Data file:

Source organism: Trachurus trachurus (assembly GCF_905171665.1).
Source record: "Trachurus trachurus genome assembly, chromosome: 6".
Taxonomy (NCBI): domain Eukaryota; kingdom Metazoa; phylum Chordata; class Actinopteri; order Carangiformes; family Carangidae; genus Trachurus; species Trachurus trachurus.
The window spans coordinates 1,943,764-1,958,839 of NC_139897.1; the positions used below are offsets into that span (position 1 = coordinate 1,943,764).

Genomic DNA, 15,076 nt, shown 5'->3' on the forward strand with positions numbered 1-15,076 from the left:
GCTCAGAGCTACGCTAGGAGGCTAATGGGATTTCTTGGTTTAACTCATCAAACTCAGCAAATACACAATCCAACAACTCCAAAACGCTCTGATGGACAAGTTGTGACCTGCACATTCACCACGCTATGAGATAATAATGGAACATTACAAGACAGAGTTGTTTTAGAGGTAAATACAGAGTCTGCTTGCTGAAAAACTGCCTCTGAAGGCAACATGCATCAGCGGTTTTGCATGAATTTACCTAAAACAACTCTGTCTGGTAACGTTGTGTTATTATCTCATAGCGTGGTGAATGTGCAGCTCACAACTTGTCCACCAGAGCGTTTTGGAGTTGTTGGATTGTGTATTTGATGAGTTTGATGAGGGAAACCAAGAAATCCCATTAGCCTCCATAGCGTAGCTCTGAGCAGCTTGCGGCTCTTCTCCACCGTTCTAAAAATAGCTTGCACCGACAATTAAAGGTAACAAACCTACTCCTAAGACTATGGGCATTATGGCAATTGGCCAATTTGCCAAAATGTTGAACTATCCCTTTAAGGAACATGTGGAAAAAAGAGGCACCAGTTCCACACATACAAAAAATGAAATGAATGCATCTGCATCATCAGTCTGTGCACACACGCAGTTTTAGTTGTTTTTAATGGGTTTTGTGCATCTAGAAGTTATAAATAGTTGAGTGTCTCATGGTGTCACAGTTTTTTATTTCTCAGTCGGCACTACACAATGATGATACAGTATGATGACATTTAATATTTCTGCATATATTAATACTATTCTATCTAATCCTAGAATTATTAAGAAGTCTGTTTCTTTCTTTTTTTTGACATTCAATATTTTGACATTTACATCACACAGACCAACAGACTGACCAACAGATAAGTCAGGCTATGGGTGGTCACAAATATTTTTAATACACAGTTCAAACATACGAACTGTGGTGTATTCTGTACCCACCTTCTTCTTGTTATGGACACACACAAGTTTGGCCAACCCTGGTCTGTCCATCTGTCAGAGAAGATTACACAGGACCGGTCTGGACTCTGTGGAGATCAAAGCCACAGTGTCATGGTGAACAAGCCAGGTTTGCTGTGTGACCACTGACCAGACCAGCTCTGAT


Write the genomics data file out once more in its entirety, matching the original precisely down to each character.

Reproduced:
Source organism: Trachurus trachurus (assembly GCF_905171665.1).
Source record: "Trachurus trachurus genome assembly, chromosome: 6".
Taxonomy (NCBI): domain Eukaryota; kingdom Metazoa; phylum Chordata; class Actinopteri; order Carangiformes; family Carangidae; genus Trachurus; species Trachurus trachurus.
The window spans coordinates 1,943,764-1,958,839 of NC_139897.1; the positions used below are offsets into that span (position 1 = coordinate 1,943,764).

Genomic DNA, 15,076 nt, shown 5'->3' on the forward strand with positions numbered 1-15,076 from the left:
GCTCAGAGCTACGCTAGGAGGCTAATGGGATTTCTTGGTTTAACTCATCAAACTCAGCAAATACACAATCCAACAACTCCAAAACGCTCTGATGGACAAGTTGTGACCTGCACATTCACCACGCTATGAGATAATAATGGAACATTACAAGACAGAGTTGTTTTAGAGGTAAATACAGAGTCTGCTTGCTGAAAAACTGCCTCTGAAGGCAACATGCATCAGCGGTTTTGCATGAATTTACCTAAAACAACTCTGTCTGGTAACGTTGTGTTATTATCTCATAGCGTGGTGAATGTGCAGCTCACAACTTGTCCACCAGAGCGTTTTGGAGTTGTTGGATTGTGTATTTGATGAGTTTGATGAGGGAAACCAAGAAATCCCATTAGCCTCCATAGCGTAGCTCTGAGCAGCTTGCGGCTCTTCTCCACCGTTCTAAAAATAGCTTGCACCGACAATTAAAGGTAACAAACCTACTCCTAAGACTATGGGCATTATGGCAATTGGCCAATTTGCCAAAATGTTGAACTATCCCTTTAAGGAACATGTGGAAAAAAGAGGCACCAGTTCCACACATACAAAAAATGAAATGAATGCATCTGCATCATCAGTCTGTGCACACACGCAGTTTTAGTTGTTTTTAATGGGTTTTGTGCATCTAGAAGTTATAAATAGTTGAGTGTCTCATGGTGTCACAGTTTTTTATTTCTCAGTCGGCACTACACAATGATGATACAGTATGATGACATTTAATATTTCTGCATATATTAATACTATTCTATCTAATCCTAGAATTATTAAGAAGTCTGTTTCTTTCTTTTTTTTGACATTCAATATTTTGACATTTACATCACACAGACCAACAGACTGACCAACAGATAAGTCAGGCTATGGGTGGTCACAAATATTTTTAATACACAGTTCAAACATACGAACTGTGGTGTATTCTGTACCCACCTTCTTCTTGTTATGGACACACACAAGTTTGGCCAACCCTGGTCTGTCCATCTGTCAGAGAAGATTACACAGGACCGGTCTGGACTCTGTGGAGATCAAAGCCACAGTGTCATGGTGAACAAGCCAGGTTTGCTGTGTGACCACTGACCAGACCAGCTCTGAT